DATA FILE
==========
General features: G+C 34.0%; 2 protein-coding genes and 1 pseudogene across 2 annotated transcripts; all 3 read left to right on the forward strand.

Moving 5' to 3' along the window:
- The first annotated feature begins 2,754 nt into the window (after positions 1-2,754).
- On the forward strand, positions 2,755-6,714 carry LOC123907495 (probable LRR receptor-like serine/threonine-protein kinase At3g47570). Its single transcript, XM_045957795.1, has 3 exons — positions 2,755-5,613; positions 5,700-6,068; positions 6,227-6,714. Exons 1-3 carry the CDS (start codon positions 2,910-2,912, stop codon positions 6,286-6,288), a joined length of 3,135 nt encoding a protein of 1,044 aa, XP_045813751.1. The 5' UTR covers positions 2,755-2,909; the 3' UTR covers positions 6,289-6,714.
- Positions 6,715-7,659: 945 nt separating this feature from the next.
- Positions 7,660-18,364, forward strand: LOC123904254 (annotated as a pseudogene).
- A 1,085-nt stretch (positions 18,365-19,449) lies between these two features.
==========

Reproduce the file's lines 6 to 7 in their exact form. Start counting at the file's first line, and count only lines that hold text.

- Positions 7,660-18,364, forward strand: LOC123904254 (annotated as a pseudogene).
- A 1,085-nt stretch (positions 18,365-19,449) lies between these two features.